My one-year old got really excited about us buying a potty today. she walked around with the cushioned toilet seat all afternoon. I sat her down on it and she just giggled on it for 5 minutes. Guess she just loves shit…!

    • Edify

      Her shit don’t stink!

    • Frances Locke

      Did they really always have clothes? I don’t remember mine from the 80′s having clothes. Now I kinda feel left out.

    • Edify

      Mine did but is only had a couple and my parents tended to be late adapters so it was probably quite a bit into the 80′s trend. You can find some vintage ones on eBay!

    • Toaster

      They did! Mine had little shoes and everything.

    • Rachel Sea

      I remember a baby with a diaper now that Edify mentions it. I think one might have had a tutu also? I don’t remember shoes or anything, but it’s probable that I just didn’t have them.

    • Frances Locke

      I am very disappointed that I missed out on this as a kid!

  • Mindbabble13

    Did you just call out your 7 year old niece by name for a lapse in judgement that happened years ago and then imply that her parents don’t teach her any better on a public platform? Am I missing something or is that just really petty?

    • Sara610

      Well, clearly her parents DIDN’T teach her any better. Yes, calling her out by name isn’t great, but who knows–maybe “Esther” is a fake name.

      But this is absolutely, completely appalling behavior and the fact that her parents didn’t (after dying of embarrassment) have her apologize for her horrible, rude behavior speaks volumes.

    • Frances Locke

      Thank you. Esther is definitely a fake name. Like I said to the commenter above, the post was very confusing without some more details, but the identifying details are absolutely changed to protect people’s identities. I honestly just kind of liked the name Esther, it’s not even close to the girl’s real name.

    • Billybob

      Amen. If anything I wish the parents could read the article and perhaps get a wake up call and teach their child some manners.

    • Frances Locke

      Whoa, hold your horses, lol. The names and identifying details have obviously been changed. The only reason I even included a name was because there were way too many “she”s and “her”s in there for it to make sense.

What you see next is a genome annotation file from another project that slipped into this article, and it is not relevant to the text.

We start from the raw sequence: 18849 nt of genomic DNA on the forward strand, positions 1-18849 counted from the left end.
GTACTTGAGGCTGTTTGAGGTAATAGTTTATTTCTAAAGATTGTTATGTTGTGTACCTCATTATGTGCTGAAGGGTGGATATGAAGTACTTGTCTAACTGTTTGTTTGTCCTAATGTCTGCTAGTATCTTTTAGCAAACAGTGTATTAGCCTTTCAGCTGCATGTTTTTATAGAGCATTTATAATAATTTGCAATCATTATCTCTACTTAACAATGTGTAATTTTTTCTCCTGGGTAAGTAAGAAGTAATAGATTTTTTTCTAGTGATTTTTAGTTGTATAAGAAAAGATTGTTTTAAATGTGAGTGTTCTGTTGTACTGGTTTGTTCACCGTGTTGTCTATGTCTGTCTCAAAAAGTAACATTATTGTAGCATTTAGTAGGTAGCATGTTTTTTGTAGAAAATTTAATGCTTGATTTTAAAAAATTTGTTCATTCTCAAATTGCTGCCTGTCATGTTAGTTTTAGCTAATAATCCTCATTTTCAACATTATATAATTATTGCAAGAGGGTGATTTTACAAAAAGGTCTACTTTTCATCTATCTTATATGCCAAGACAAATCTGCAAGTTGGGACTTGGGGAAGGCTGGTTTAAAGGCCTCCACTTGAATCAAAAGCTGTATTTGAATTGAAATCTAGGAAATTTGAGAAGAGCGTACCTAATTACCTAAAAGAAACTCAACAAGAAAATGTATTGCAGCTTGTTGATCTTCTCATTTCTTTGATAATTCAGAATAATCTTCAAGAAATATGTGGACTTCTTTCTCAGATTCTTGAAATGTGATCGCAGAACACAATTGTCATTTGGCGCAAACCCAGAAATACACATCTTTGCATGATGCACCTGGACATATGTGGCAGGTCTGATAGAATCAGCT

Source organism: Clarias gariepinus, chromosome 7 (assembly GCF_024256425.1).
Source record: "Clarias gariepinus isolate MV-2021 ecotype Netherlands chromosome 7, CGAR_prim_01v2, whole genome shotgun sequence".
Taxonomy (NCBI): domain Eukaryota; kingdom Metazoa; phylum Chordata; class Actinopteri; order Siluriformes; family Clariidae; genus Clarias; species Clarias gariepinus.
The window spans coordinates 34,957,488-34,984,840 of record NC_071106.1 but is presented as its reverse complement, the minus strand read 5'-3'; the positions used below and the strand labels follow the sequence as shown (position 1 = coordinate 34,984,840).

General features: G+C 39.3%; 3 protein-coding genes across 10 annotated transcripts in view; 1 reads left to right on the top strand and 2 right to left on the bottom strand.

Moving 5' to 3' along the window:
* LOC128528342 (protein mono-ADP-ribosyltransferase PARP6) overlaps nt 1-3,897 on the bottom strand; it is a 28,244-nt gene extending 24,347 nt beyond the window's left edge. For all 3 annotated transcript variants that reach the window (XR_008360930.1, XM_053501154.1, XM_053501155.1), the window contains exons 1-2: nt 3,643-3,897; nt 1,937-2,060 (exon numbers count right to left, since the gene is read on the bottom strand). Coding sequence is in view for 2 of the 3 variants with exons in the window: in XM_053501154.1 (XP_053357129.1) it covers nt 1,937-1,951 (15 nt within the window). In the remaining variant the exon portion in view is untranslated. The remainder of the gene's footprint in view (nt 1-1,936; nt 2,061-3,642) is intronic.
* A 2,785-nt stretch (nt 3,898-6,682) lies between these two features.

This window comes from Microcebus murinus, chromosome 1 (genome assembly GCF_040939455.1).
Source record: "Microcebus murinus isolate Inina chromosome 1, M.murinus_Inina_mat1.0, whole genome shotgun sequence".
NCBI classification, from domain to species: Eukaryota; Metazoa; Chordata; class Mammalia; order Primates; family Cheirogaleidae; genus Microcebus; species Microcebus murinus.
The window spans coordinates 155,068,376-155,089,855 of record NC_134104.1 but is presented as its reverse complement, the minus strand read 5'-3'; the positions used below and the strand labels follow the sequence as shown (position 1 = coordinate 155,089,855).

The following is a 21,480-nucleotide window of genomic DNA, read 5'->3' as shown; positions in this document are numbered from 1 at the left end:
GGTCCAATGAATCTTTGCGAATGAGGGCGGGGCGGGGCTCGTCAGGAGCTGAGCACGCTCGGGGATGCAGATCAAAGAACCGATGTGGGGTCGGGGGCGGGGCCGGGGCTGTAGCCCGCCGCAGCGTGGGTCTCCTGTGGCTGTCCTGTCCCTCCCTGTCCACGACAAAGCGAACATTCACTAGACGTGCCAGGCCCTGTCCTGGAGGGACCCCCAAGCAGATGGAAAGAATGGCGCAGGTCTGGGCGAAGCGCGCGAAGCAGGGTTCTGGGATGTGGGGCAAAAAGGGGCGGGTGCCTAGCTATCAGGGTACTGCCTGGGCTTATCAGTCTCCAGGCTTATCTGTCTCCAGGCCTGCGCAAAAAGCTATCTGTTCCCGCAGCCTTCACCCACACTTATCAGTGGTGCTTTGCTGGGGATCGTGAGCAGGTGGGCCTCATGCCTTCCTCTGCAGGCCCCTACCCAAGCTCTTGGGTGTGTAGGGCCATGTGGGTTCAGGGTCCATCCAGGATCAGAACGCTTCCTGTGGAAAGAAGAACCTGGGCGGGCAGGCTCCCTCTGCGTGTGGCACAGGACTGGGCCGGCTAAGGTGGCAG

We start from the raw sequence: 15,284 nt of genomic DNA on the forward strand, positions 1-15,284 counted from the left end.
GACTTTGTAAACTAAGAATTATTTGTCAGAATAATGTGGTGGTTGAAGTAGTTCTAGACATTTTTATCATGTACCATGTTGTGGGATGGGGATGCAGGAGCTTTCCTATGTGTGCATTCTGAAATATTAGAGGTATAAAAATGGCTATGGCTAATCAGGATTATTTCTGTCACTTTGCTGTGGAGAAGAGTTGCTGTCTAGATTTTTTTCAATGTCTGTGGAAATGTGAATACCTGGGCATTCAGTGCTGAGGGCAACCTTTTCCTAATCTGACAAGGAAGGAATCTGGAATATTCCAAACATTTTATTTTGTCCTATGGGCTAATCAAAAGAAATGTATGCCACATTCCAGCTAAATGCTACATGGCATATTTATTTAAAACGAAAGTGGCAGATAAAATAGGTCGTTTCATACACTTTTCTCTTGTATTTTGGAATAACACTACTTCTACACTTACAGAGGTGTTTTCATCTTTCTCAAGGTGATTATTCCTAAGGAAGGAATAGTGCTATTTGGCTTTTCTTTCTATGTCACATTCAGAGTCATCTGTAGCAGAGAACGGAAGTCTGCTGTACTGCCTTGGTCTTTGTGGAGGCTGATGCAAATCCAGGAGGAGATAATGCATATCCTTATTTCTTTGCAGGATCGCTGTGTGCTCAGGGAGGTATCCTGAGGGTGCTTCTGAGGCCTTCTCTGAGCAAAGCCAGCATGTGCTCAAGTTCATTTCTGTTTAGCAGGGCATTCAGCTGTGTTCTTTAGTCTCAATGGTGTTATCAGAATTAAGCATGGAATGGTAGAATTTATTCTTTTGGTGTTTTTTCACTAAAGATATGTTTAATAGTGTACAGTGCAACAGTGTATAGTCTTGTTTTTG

• Emme

    I was four years old and I still remember a birthday party for a neighbor. I too bought her a My Little Pony (back when they were more rotund and naked) and she too announced to everyone that she already had that one. She had the most sour look on her face. I remember running out the front door and down the sidewalk back home because I was so crushed! I am not looking forward to those same feelings my child will experience because I am thinking it will hurt worse.

    I also haven’t received a thank you note for a (small) wedding I attended at the beginning of August. Do people still think they have a YEAR to send thank you notes for wedding gifts? I also know that I was on the “B list” to be invited after the first wave of “A list” RSVPs started coming in. And I could have used that money for my first baby that is due soon, but that’s okay– don’t even send a timely thank you note! No problem! Enjoy the cash!

    Okay, I guess I am done.

    • Aldonza

      …feeling a sudden urge to go start writing the wedding thank you cards I’d been putting off…

    • NicknamesAreDull

      I sent mine 2 weeks after the wedding, and I was mortified it took me so long.

    • Gloria

      We had our reception on Saturday. Everyone should have received their thank you’s by Thursday. It really is not that much work- much easier to sit down and bust them out. I was mostly surprised at how grateful people were for the thank you notes.. really made me more persistant in doing them asap after an event. My friend who got married right after me took over a year to send them out- took me a minute to figure out what the hell the card from her was for.

    • CrazyLogic

      It took my brother and sister in law that long to get them out. I saw them writing them out right after the wedding, but apparently someone stole half of them from the mailbox because they were bitchy.

      They felt so bad when they found out half of them were not sent.

  • Benwhoski

    The various posts I’ve seen about gifts have made me kind of sad. I feel like, as a culture, we’ve forgotten what “gifts” are. I hate the trend where gifts have become an obligation. The whole point of a gift is that it’s something given voluntarily. It’s not something that we are owed. If it’s something that is obligated, it’s no longer a gift. It’s just some sort of payment or tithe.

    Back when I was a teenager, I treated a friend really lousy for giving me what I thought was a stupid birthday gift (my first boyfriend, even). My mother made it very clear to me how awful that was of me, and how embarrassed she was by my behavior. He didn’t *have* to give me a damn thing.

    And I really thought about how I would have felt if he had done that to me. The lesson stuck.